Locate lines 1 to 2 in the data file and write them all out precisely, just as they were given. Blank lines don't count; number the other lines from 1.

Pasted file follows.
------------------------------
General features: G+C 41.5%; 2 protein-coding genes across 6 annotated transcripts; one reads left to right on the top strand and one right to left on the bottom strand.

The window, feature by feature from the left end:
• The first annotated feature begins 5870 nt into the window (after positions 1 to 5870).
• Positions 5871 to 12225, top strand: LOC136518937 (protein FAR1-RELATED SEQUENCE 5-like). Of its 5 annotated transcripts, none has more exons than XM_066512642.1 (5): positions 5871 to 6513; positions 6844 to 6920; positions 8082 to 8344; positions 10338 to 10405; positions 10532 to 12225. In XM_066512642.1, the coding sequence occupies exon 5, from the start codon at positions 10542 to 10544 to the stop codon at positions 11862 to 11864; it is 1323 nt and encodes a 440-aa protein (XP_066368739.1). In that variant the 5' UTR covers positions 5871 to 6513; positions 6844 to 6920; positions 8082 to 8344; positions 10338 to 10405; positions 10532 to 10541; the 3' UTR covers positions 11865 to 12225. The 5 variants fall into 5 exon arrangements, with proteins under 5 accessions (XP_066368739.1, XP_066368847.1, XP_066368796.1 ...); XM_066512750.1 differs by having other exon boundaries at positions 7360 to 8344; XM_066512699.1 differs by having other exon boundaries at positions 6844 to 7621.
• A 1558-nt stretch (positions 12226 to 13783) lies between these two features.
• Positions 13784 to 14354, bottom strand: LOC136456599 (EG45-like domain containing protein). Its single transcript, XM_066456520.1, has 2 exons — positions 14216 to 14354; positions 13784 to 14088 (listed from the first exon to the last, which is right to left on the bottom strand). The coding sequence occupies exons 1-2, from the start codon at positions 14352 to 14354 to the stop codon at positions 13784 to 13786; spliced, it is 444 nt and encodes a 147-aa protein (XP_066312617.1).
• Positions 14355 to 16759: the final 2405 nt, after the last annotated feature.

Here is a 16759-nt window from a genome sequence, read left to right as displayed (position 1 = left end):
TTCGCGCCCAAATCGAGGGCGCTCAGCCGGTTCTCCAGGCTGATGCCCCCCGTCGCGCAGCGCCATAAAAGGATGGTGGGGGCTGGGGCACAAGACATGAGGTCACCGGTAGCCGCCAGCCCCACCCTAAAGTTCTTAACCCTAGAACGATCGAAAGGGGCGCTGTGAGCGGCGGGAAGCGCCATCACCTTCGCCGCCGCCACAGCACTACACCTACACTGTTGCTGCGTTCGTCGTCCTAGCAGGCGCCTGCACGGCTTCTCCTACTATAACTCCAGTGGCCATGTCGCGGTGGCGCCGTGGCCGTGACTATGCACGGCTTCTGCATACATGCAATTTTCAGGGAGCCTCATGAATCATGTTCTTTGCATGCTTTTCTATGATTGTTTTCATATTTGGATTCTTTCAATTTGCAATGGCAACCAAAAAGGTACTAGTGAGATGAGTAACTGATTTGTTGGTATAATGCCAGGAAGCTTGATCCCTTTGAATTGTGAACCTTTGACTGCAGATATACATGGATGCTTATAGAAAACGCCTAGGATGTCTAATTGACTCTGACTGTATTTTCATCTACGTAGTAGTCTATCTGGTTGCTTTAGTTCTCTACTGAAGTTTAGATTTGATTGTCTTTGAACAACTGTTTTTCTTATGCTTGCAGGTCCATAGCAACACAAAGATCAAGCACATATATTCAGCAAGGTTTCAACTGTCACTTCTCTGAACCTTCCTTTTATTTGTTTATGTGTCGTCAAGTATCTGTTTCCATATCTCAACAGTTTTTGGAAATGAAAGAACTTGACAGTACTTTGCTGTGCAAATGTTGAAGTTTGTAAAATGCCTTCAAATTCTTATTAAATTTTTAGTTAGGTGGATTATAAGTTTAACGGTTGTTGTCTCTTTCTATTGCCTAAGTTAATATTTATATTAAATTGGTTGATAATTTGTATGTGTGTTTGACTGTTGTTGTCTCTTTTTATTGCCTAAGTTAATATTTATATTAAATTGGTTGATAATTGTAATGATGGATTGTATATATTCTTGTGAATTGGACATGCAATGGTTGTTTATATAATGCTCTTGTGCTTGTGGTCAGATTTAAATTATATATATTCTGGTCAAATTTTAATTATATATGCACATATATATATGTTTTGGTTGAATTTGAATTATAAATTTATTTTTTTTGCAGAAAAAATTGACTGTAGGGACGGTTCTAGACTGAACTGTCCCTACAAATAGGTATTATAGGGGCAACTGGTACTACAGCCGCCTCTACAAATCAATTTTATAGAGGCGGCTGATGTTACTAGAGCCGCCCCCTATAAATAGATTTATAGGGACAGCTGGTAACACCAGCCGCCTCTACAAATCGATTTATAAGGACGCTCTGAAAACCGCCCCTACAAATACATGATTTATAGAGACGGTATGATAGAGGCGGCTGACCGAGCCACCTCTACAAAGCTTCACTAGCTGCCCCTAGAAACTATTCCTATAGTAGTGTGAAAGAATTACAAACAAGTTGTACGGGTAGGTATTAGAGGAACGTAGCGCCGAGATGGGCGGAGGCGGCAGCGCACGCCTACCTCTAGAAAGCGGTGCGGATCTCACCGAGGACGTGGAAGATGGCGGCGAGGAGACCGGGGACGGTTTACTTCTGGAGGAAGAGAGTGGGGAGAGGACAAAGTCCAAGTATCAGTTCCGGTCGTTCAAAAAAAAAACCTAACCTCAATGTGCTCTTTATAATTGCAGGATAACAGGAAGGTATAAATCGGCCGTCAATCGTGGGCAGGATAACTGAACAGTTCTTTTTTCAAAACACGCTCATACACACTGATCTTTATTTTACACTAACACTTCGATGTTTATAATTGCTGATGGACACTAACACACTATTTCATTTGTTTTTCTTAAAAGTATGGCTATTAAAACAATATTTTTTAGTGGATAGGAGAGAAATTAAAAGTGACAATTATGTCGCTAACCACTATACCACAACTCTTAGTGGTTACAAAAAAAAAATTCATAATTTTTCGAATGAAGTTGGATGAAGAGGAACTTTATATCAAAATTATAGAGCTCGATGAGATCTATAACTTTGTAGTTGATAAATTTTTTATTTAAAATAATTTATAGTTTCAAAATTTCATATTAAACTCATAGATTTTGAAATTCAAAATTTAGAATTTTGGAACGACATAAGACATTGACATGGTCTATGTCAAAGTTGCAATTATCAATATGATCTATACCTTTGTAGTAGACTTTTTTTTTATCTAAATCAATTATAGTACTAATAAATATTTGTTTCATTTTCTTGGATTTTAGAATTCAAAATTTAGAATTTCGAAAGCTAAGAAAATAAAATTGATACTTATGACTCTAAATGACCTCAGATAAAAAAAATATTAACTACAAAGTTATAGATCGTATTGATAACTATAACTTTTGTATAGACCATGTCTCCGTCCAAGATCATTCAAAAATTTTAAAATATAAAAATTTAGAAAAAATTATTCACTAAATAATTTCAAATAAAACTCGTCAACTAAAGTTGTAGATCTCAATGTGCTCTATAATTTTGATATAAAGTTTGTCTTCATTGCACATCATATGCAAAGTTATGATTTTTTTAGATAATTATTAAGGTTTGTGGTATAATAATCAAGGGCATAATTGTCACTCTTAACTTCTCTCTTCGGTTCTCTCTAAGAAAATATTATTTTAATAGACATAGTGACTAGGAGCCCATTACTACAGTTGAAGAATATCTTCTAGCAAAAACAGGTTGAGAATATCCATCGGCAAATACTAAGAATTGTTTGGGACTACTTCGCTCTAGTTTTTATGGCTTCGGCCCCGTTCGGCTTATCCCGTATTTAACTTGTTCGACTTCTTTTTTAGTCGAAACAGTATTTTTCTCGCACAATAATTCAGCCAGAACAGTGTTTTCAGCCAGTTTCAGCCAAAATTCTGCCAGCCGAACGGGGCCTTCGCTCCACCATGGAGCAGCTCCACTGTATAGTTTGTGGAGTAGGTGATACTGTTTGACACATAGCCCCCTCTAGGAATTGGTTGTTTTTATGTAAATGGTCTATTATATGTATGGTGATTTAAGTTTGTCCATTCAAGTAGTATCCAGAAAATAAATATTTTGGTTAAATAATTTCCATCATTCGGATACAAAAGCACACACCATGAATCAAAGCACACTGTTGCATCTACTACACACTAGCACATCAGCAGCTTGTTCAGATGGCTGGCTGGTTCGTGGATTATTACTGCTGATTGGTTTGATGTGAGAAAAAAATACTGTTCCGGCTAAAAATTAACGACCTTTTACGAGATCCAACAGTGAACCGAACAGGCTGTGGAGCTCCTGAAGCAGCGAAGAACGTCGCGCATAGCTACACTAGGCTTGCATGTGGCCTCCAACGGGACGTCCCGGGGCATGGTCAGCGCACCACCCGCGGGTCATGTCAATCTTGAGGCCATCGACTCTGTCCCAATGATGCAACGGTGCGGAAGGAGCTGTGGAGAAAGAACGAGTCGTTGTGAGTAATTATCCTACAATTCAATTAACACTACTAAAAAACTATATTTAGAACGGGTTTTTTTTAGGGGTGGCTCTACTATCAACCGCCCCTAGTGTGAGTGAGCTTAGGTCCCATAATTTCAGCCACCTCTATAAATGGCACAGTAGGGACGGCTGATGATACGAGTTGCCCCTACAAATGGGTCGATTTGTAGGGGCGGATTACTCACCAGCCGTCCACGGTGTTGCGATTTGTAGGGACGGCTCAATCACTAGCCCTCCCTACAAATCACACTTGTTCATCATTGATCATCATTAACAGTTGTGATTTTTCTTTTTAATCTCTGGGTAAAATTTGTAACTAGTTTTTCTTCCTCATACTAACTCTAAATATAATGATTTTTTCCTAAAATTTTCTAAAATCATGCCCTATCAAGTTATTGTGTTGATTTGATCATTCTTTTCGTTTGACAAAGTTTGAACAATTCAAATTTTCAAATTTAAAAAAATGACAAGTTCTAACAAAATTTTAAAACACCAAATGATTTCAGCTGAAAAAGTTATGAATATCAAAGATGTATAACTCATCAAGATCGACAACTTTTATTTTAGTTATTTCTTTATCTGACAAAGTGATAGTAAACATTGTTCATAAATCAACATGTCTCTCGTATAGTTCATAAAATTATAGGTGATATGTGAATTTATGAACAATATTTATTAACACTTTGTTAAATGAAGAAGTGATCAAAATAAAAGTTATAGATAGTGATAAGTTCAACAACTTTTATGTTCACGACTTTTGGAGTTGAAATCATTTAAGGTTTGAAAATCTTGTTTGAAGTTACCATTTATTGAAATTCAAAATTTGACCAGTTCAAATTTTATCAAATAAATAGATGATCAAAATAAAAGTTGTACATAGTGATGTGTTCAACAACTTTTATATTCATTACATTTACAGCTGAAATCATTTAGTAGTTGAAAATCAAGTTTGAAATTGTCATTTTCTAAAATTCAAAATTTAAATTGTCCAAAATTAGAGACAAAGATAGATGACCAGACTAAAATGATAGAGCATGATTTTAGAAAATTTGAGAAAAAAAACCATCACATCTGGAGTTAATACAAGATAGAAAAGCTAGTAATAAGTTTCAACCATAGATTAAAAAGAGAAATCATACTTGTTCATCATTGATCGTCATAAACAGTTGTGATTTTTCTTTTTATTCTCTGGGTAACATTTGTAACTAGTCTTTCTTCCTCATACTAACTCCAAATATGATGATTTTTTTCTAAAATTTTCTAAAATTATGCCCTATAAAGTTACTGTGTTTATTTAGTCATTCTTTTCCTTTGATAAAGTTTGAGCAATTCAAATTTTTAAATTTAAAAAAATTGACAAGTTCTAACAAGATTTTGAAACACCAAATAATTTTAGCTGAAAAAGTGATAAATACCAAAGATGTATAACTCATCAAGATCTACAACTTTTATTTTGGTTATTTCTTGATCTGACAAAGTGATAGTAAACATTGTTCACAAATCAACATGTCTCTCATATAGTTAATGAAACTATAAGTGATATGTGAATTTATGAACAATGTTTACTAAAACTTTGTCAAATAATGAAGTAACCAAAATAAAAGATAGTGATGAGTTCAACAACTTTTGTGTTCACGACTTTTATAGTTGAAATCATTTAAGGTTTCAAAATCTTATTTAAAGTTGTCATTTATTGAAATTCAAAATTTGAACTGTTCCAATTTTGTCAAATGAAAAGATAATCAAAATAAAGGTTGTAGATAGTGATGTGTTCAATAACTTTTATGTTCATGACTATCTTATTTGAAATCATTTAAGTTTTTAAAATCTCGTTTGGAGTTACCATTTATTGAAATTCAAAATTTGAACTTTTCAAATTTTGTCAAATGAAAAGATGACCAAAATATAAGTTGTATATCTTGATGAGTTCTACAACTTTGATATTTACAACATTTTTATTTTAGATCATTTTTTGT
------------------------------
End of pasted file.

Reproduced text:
General features: G+C 41.5%; 2 protein-coding genes across 6 annotated transcripts; one reads left to right on the top strand and one right to left on the bottom strand.

The window, feature by feature from the left end: